Gaza conflict: Aerial video shows scale of destruction

A screenshot from virtual map site depicting the damage of the conflict in Gaza.

The scale of the destruction from the Gaza conflict can be seen in aerial video footage and satellite images posted online.

As the dust settles from the truce declared between Hamas and Israel, both sides are beginning to count the cost of the 50-day conflict.

Already the damage bill has been presented. Israel estimates the cost of the 50-day conflict to be $2.67 billion. The government announced spending will be slashed by 2 per cent this year to make up for the cost.

Meanwhile, NGO Shelter Cluster says rebuilding Gaza will cost $6.49 billion and take 20 years.

The scale of destruction in the latest round of fighting in the decades-long Gaza conflict has been shown in aerial video footage recently posted online.

While the authenticity of the footage could not be immediately verified, it was posted on YouTube on August 29 by Palestine-based production company Media Town which says the footage is of the eastern Gaza town of Al-Shejaiya.

The company says it began documenting the damage to the neighbourhood from the air earlier in August, using a quadcopter remote control aircraft that can only fly for 20 minutes at a time.

The company said its intention is to eventually document the damage from the air for the entire area of the Gaza Strip.

"The company intends to document and film all areas of Gaza Strip from the north to south for pure media and TV purposes," it said in a post on Facebook.

The video shows a scarred landscape of buildings in various states of disrepair in the aftermath of airstrikes and bomb attacks.

The families and residents of the buildings are nowhere to be seen.

The video has been seen over 143,000 times, with some viewers comparing the bomb-hit land to the aftermath of the Hiroshima bombing in World War Two.

"It looks like Hiroshima," one viewer posted in the YouTube comments section.

At least 17,000 homes were destroyed or severely damaged in the most recent round of fighting, with 5000 more needing major repairs, according to NGO Shelter Cluster.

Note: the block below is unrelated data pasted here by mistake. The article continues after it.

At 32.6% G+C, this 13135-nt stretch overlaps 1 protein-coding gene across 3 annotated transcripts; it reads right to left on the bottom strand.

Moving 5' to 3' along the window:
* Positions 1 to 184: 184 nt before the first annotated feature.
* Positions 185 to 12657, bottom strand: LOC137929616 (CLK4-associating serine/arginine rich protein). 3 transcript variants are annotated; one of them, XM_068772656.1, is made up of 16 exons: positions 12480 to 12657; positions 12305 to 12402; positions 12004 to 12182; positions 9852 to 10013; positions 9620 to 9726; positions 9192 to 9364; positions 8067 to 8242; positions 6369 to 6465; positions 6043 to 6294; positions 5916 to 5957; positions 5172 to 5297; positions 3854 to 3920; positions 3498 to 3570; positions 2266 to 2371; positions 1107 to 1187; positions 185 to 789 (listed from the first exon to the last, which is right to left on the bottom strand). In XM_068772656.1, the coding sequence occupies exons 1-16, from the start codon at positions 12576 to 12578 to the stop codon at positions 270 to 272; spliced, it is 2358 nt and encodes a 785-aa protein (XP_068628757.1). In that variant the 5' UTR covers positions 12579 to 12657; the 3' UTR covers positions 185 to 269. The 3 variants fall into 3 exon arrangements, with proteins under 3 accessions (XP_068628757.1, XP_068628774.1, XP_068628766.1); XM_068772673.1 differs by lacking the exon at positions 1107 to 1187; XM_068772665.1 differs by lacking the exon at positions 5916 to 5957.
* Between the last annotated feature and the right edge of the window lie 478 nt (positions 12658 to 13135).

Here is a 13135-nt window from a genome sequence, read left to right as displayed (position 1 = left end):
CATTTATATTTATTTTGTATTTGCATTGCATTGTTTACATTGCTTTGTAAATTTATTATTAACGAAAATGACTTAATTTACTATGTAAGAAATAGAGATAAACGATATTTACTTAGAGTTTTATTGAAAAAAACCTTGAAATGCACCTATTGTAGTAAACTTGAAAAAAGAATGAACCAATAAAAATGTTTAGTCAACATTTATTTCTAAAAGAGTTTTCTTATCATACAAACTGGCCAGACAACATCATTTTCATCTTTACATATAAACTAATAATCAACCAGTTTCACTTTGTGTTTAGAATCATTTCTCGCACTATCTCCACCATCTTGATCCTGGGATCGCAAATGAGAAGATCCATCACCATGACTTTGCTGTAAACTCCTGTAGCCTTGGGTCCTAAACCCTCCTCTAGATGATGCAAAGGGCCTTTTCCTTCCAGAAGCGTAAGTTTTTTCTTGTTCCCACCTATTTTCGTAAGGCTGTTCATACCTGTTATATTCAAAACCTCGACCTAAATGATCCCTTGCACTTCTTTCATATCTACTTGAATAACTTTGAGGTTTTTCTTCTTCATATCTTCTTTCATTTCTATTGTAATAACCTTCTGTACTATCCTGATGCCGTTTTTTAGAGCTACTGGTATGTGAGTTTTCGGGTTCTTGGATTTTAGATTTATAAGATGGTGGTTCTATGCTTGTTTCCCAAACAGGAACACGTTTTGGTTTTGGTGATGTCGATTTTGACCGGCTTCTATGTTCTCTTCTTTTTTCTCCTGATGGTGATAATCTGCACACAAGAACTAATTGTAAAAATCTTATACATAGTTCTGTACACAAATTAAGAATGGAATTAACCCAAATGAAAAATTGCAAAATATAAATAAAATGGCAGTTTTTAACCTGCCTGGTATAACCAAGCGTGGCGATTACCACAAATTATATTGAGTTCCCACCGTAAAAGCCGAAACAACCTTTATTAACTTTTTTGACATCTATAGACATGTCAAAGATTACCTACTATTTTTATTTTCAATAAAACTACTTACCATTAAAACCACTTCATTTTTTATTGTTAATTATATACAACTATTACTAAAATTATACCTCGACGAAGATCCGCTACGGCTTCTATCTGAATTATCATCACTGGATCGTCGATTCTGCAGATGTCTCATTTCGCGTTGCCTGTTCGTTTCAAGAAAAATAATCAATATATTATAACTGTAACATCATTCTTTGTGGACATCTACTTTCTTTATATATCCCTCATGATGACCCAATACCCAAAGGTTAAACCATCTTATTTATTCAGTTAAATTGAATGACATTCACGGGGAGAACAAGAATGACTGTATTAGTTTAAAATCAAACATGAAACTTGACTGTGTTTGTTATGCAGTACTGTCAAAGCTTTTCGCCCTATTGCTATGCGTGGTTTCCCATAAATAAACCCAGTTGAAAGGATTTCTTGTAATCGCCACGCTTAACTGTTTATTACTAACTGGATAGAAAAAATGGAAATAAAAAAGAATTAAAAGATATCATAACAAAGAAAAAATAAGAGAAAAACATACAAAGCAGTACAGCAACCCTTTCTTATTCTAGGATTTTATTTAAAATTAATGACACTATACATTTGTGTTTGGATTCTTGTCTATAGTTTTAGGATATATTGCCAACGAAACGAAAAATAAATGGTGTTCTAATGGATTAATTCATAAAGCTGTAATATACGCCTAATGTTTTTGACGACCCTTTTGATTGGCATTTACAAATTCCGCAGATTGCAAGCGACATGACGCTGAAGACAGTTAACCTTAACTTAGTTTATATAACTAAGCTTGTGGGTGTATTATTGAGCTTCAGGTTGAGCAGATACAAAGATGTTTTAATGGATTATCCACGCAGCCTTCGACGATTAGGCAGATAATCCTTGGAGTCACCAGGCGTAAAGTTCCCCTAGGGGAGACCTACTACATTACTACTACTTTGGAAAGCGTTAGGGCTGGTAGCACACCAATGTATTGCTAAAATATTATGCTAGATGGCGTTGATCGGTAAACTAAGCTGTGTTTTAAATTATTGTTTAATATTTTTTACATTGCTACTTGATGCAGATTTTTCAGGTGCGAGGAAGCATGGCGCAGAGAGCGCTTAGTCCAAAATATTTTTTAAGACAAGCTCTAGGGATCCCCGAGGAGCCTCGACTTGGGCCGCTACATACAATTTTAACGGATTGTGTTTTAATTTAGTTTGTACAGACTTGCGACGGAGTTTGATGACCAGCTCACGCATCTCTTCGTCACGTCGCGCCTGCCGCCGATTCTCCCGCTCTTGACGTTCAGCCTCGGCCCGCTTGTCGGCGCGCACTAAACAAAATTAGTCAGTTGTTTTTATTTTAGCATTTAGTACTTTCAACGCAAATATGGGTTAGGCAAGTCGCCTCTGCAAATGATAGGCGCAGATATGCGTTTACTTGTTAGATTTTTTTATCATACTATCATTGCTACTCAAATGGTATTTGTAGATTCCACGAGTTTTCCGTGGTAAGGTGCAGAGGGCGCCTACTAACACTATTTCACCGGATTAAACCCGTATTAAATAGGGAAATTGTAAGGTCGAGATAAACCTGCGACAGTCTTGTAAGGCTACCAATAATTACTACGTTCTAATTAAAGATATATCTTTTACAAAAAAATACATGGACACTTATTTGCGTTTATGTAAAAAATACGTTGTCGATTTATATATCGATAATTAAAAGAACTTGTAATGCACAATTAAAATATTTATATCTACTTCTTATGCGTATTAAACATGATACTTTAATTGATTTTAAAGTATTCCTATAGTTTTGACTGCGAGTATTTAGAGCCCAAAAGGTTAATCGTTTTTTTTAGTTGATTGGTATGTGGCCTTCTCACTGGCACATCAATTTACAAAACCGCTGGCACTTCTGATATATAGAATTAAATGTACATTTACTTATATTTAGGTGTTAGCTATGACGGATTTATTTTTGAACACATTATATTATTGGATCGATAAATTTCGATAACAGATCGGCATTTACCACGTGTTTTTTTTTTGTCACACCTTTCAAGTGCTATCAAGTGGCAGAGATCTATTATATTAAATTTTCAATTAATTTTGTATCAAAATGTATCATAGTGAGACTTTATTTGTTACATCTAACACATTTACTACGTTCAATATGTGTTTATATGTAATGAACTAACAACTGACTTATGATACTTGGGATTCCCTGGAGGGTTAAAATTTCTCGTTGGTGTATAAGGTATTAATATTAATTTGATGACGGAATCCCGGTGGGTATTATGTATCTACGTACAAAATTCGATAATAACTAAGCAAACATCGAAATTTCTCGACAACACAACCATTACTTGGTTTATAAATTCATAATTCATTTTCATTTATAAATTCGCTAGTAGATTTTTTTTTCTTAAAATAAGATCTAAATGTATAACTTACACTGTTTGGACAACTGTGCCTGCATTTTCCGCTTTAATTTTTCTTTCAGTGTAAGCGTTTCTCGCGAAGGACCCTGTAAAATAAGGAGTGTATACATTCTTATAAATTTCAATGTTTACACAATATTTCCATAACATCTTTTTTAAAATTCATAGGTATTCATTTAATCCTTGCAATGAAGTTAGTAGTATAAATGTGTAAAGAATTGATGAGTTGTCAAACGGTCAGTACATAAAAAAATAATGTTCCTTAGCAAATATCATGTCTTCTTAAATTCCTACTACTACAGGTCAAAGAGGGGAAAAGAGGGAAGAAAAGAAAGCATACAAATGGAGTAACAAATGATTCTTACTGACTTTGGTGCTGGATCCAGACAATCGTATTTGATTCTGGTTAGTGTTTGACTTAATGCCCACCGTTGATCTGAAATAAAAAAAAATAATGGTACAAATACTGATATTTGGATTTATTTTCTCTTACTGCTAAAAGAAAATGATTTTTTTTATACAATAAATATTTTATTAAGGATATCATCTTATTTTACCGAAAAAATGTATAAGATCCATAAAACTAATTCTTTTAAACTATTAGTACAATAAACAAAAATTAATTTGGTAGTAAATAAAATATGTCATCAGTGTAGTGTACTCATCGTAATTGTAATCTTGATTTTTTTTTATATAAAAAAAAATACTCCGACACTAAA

The group conducted a 20-year assessment, concluding that Gaza now has a housing deficit of 75,000 units.

Gaza's densely populated coastal area covers 360 square kilometres and is home to 1.8 million people. The land itself has never recovered from previous bouts of fighting over the decades.
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An Israeli Army spokeswoman says Israel bore the brunt of 4,591 rockets and mortar shells fired by militants in Gaza over the seven-week conflict. A large number did strike targets, with only 735 shot down by Israel's Iron Dome air defense system.

The attacks prompted air raid sirens in southern and central Israel, forcing millions to seek shelter in cities as far away as Tel Aviv and on occasions in Jerusalem. US and European airlines suspended flights to Tel Aviv's international airport for two days when a rocket struck close to one of the runways.

Gaza before and after

The UN has estimated that thousands of buildings have been destroyed in the latest round of fighting.

The damage assessments compare satellite images taken before and after the conflict to assist aid agencies in planning emergency responses.

The most recent satellite image taken on August 1 shows 2493 structures have been destroyed, 1243 severely damaged and 1652 moderately damaged, when compared to the image taken on July 6. The group also estimated Gaza's agricultural and non-urbanised areas were struck by 2,014 craters.

The UN has collated over 100 maps featuring satellite images of all the areas of the Gaza Strip in its 'Gaza Crisis Atlas'.

Gaza: The 360 degree view

Meanwhile, British photojournalist Lewis Whyld has created a virtual panoramic tour of the destruction in Gaza, based on images he shot on six action cameras.

'The Gaza War Map' website allows viewers to see the 360-degree view at 20 sites in Gaza, from Beit Hanoun south to Rafeh in the north.

Struggle to get building supplies into Gaza

Previous efforts to rebuild Gaza's housing stock have been complicated by the blockade imposed by Egypt and Israel since 2007.

The restrictions have made it difficult to get concrete and building materials through to the area.

Following open-ended truce negotiated between Israel and Hamas on August 26, Israel has agreed to partially lift the blockade to allow humanitarian aid and reconstruction materials into Gaza.

The latest round of fighting was sparked by the death of three Israeli teens, who were killed by Hamas in June in the West Bank.

The violence has claimed thousands of lives, with the UN saying the figure stands at 2104, including 1462 civilians and 265 members of militant groups.

The Palestinian Ministry of Health says 2,143 Palestinians have died in the conflict. It says at least 70 per cent were civilians and 500 were children.

The Israel government says 71 Israelis lost their lives, including 6 civilians with the remainder being soldiers.

Egypt and Norway have raised the idea of hosting a donors conference for Gaza next month, but final agreement has yet to be reached.

Source: World News Australia

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